Since the event took place in Tokyo, there have been more disability laws, barrier-free facilities around Tokyo have rapidly improved, reports and symposia on inclusion have multiplied. “One of the roles of the Paralympic Games is to remove the barriers that people with disabilities face and to let people with disabilities know that people with disabilities are just people like everyone else, and that they need to be recognized to start. get things done in the right direction. “
Nevertheless, she emphasizes, “the Paralympic Games can be a catalyst, but it is not a panacea for understanding disability and diversity”.
Athletes who participate in the Paralympic Games represent only a small percentage of the disabled population. Additionally, the event provides an environment where athletes can test their own potential, with rules, equipment and support designed to address their disabilities.
Regardless, even the gold medalists face various obstacles, like insurmountable stairs and difficulties in finding a job when they leave the stadium. It is essential to embed the ingenuity and perspective of the Paralympic Games into everyday society and to link this to changes in people’s consciousness and social systems.
“When you watch the Paralympics,” said Matheson, “you appreciate the incredible performance of the athletes. But you can also use a little imagination and think about their daily life outside of the competition. “
Childhood possibilities for inclusion
Matheson visits educational sites across Japan to lecture on how to use the materials. Photo taken in August 2019 at a primary school in Chiba Prefecture. Photo: Nippon Foundation Paralympic Support Center
An inclusive society cannot be created overnight. The reason she works in disseminating educational materials for children is because she wants to encourage the creation of new and flexible ideas through children and to break down stereotypes and preconceptions of adults.
For example, when Matheson’s son was in kindergarten, the kindergarten teacher asked him to get involved as a volunteer, as there were few Asians and people in wheelchairs. While participating in the program, she saw how the children became aware of the different needs and started to act on their own, doing things like cleaning the aisles in the aisles, because “Miki is coming (in her Wheelchair) .”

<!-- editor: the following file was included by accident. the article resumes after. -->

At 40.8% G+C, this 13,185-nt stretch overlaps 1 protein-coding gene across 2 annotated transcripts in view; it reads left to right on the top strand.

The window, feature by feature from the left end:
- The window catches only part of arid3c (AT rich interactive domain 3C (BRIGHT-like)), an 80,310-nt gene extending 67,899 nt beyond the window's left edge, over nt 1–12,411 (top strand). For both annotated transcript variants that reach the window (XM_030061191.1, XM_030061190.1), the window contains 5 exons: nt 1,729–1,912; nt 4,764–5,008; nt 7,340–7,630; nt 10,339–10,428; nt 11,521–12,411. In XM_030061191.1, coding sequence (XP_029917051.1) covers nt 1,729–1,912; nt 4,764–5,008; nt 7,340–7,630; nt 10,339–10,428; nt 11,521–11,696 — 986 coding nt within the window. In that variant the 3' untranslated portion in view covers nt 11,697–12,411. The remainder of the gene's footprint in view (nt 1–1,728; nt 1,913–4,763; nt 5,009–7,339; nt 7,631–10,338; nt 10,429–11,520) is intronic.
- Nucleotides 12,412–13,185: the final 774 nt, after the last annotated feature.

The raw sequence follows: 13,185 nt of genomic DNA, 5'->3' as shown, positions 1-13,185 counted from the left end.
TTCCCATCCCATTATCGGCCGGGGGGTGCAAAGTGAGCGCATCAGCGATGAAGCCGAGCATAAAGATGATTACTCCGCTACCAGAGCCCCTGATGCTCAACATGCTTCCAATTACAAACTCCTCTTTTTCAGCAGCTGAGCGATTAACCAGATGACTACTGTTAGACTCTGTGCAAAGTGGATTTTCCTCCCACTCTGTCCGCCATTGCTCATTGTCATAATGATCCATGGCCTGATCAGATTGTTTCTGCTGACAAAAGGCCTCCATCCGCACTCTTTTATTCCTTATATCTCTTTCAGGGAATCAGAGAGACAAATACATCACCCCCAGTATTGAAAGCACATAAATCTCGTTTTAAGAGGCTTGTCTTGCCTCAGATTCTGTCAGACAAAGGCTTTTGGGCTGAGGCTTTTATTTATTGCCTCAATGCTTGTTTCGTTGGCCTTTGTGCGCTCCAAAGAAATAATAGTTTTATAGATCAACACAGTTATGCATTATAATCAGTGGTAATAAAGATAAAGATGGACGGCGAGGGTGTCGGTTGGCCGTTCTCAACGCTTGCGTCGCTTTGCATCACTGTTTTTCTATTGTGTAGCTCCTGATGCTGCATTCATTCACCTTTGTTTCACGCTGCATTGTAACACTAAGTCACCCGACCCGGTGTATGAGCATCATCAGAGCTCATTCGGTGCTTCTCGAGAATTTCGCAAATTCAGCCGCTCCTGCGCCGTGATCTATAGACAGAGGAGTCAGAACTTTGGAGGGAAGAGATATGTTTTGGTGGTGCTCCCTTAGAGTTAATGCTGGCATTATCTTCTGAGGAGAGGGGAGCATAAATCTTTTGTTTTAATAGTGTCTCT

The inspiring words and actions of children have the power to bring about smooth changes in the thoughts and actions of adults. It is his belief in their potential that leads him to work hard on training sessions for teachers using I’mPOSSIBLE.
Her work with I’mPOSSIBLE continues to expand as she moves towards online teacher training courses. Photo: Nippon Foundation Paralympic Support Center
“Everyone has the right to enjoy their life in their own way. I hope our progress towards a more inclusive society does not end with the Tokyo 2020 Games and even maintain some momentum for as long as possible. There is a lot of room for growth in Japan. I hope when I am an old lady I can say, ‘The Tokyo Paralympics made Japan a better place to live.’ “
Born in Tokyo. She suffered a spinal injury during her freshman year at Gakugei University in Tokyo. In 1998, she was a medalist (3 gold, 1 silver) in the sledge sprint race at the Nagano Paralympic Winter Games. After graduating, she attended the University of Illinois, where she studied sports education for people with disabilities. After her marriage, she moved to Canada and gave birth to two children. Since 2015, she has been working at the Nippon Foundation Paralympic Support Center as a project manager within the promotion strategy department.